Judy Bentley – 2

Human Disabilities, Nonhuman Animals, and Nature: Toxic Constructs and Transformative Technologies

By, Judy K. C. Bentley


Those in the academic profession can build careers by discussing the work of great thinkers, and presenting paper about others’ great ideas, but this presentation is not for that purpose. Bentley’s chapter for the first book on Eco-Ability owes its underlying structure to the great thinker Michel Foucault, but with the purpose of thinking new thoughts of one’s own, birthing new ideas, actions and relationships. Connecting Foucault’s archaeology of knowledge and technologies of the self to David Pellow’s call for “self advocacy research for environmental justice, Bentley constructs a genealogy of toxicity, with a focus on the intersectionality of racism, ableism, and speciesism—and issues a call for transformation.


Dr. Judy K. C. Bentley is an Associate Professor at the State University of New York (SUNY)-Cortland, in the Foundations and Social Advocacy Department, where she teaches graduate courses in research methods and inclusive special education. She is a co-editor and contributing author of Earth, Animal, and Dis-ability Liberation: The Rise of the Eco-ability Movement (2012, Peter Lang), and a co-editor of Animals and War (in-press, 2013, Lexington Books). Dr. Bentley is the current Director of the SUNY Cortland Institute for Disability Studies. She also serves as a member of the Board of Directors of Access to Independence, Inc., an independent living center in Cortland County, and the founding Editor-in-Chief of Social Advocacy and Systems Change, a peer-reviewed, online journal. Dr. Bentley is currently on sabbatical, conducting a needs assessment of the population age 60+ in Cortland County.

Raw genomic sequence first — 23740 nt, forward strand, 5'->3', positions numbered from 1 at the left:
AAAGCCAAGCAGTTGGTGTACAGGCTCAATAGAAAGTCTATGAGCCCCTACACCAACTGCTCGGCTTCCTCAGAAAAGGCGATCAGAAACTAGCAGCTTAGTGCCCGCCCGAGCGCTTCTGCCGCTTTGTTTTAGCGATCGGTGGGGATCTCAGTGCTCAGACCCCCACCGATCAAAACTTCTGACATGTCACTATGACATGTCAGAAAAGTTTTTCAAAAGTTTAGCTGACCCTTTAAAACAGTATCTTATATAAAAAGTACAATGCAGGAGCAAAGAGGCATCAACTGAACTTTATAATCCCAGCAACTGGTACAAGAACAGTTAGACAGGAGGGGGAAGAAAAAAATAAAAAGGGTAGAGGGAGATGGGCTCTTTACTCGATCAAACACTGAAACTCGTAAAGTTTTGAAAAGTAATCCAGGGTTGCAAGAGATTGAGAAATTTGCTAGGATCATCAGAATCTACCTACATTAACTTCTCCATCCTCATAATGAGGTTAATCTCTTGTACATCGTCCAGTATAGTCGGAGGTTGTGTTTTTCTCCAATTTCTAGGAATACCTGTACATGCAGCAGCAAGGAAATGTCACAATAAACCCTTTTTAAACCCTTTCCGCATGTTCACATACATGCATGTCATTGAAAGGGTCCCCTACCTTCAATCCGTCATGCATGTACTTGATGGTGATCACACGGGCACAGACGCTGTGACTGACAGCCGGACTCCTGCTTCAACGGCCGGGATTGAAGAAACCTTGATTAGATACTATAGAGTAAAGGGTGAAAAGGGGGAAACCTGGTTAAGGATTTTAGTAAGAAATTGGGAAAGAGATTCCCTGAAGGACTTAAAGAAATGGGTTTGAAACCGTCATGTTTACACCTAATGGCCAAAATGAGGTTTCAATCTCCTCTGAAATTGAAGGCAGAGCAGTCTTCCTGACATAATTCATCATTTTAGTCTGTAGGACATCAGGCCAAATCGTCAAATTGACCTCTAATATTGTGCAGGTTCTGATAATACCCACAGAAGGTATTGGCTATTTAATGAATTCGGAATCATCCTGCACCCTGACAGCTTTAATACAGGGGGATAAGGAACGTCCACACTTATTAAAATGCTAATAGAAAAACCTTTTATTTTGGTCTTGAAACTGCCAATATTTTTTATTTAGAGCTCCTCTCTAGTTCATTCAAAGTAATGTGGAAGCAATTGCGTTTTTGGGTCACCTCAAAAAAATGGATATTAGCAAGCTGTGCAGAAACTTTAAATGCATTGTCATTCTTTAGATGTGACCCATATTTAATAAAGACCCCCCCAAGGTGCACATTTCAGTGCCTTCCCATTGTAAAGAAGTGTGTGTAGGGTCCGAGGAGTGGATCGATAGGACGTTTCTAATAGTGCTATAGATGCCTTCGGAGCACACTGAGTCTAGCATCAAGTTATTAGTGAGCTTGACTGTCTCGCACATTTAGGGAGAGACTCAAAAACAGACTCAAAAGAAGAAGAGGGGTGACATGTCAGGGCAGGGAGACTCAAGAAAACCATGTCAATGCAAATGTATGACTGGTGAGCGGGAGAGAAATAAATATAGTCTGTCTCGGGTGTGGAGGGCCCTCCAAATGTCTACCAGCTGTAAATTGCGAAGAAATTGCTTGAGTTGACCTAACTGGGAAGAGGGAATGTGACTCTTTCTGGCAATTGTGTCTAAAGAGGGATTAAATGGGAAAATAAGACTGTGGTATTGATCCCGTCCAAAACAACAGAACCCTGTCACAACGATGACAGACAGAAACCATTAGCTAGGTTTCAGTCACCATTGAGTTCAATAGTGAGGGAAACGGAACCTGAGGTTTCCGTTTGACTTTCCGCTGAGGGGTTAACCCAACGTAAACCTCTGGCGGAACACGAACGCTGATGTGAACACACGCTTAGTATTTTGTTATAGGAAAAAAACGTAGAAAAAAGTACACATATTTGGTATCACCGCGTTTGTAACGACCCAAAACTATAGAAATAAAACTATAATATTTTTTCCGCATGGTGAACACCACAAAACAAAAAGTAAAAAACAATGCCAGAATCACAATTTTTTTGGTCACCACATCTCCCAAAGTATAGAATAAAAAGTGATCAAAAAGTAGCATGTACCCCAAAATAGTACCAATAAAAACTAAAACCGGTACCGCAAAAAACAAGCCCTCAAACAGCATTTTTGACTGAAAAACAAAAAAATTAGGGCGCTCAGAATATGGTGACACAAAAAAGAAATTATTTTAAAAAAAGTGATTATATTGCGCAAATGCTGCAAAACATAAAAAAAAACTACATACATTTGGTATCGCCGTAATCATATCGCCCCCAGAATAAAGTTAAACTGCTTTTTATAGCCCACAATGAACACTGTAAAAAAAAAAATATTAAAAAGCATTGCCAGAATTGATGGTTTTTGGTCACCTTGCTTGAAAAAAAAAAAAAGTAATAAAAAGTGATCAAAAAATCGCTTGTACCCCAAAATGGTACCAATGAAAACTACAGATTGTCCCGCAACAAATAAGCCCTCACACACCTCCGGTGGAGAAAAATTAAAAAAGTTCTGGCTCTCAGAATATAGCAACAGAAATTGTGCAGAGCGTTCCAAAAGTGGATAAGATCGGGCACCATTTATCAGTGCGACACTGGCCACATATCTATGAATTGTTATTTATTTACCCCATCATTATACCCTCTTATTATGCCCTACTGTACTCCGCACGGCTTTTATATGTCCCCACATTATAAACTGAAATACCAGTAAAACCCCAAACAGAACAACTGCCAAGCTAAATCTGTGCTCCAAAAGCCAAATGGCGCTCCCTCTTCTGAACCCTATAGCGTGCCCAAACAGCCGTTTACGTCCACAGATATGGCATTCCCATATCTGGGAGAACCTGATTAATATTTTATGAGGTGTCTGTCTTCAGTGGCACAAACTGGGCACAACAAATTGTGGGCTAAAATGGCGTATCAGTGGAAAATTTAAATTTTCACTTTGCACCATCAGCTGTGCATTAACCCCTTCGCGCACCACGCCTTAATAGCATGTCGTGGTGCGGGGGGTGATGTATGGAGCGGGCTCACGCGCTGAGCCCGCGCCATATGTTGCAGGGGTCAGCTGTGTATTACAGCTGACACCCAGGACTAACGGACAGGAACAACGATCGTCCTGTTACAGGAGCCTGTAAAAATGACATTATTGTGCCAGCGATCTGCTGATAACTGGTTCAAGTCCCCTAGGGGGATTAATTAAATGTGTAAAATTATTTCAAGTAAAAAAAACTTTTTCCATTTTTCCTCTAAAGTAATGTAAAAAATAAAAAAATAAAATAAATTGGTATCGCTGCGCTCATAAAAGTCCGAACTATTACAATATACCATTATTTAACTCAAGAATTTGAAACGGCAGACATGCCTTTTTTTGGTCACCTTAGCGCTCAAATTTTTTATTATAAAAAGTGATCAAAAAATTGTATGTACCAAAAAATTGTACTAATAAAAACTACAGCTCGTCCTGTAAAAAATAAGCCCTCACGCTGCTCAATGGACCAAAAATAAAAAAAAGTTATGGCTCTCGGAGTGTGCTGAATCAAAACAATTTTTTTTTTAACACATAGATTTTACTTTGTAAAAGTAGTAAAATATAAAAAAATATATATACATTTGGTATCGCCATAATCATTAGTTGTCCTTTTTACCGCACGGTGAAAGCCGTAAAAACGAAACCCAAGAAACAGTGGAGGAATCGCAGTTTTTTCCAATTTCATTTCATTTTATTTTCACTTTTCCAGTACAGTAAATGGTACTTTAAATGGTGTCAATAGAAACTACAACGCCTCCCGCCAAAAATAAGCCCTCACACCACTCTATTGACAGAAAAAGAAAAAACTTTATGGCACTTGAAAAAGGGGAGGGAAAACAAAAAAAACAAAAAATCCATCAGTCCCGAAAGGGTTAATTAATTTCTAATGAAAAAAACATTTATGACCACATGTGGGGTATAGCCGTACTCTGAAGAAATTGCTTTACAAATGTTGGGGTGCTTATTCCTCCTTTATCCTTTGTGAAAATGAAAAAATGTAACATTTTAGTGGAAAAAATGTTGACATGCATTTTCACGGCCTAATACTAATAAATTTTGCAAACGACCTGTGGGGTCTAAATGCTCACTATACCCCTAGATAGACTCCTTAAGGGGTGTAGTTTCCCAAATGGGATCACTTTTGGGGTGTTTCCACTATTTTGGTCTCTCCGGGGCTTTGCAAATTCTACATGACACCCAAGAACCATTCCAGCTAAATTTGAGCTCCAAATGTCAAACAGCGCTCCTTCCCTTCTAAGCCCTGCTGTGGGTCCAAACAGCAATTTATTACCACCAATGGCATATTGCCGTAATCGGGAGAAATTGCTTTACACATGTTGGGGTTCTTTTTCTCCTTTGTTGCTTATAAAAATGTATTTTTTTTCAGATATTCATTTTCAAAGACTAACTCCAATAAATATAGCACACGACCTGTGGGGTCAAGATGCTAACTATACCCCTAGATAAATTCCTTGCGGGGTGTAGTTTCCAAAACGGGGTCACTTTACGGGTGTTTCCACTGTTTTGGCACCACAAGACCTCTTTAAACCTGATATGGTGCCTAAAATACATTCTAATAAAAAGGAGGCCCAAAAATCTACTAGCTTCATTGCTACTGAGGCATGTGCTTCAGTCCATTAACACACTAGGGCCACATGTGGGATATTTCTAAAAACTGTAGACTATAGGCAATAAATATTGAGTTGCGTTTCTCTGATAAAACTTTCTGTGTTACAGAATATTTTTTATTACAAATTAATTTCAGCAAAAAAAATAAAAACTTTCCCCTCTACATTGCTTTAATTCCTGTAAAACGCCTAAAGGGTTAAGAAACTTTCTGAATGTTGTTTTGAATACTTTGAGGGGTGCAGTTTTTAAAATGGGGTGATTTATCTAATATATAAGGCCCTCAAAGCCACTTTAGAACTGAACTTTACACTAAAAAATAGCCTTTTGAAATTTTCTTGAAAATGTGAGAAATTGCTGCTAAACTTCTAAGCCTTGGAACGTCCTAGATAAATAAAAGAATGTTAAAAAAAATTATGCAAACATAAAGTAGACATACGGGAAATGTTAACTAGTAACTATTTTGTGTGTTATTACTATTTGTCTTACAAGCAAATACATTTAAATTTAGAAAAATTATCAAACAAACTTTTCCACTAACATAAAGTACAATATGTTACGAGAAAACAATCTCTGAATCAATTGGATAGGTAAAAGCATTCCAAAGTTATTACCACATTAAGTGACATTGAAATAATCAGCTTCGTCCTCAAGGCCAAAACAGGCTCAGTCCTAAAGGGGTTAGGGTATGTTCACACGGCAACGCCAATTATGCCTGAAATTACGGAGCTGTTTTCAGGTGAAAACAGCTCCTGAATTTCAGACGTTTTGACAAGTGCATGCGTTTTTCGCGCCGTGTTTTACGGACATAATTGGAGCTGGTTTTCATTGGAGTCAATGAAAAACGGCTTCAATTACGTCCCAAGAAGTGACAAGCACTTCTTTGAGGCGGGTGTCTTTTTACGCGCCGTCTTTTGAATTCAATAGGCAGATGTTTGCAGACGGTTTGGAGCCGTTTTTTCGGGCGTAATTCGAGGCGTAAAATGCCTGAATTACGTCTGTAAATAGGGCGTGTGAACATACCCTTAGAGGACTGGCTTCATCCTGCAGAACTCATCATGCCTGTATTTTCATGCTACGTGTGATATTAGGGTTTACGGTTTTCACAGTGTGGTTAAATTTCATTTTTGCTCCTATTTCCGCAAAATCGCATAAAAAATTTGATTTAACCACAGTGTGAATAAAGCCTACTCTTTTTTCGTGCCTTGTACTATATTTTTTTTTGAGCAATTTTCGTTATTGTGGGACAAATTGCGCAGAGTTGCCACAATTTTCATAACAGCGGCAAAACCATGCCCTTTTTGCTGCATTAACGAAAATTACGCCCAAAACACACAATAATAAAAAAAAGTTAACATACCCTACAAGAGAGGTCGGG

One thought on “Judy Bentley – 2

  1. I would like to respond to your citation and interpretation of David Pellow’s idea of intersecting racism and toxic chemical dumping. Please note that I have not read Dr. Bentley’s chapter but I did attend this conference and heard the presentation. The argument was introduced that toxic chemicals and waste are concentrated where racism is and somehow there is a correlation between dumping in these sites and the sentiment expressed towards the people living there. I would like to counter with the argument that toxic waste is dumped where racism is not because the two are directly related but because both tend to be found in areas of poverty and low land value. Under capitalism, it follows that a company dumping waste would want to spend as little capital as possible to maximize net profit. It also follows that minority groups, those subjected to racism, tend to be of lower socio economic status and live on the same inexpensive land that the companies would be inclined to dump on. The companies are not racially motivated to dump on the lands, they are simply following a tenet of capitalism by minimizing cost. This, unfortunately, happens to occur where minority groups live.

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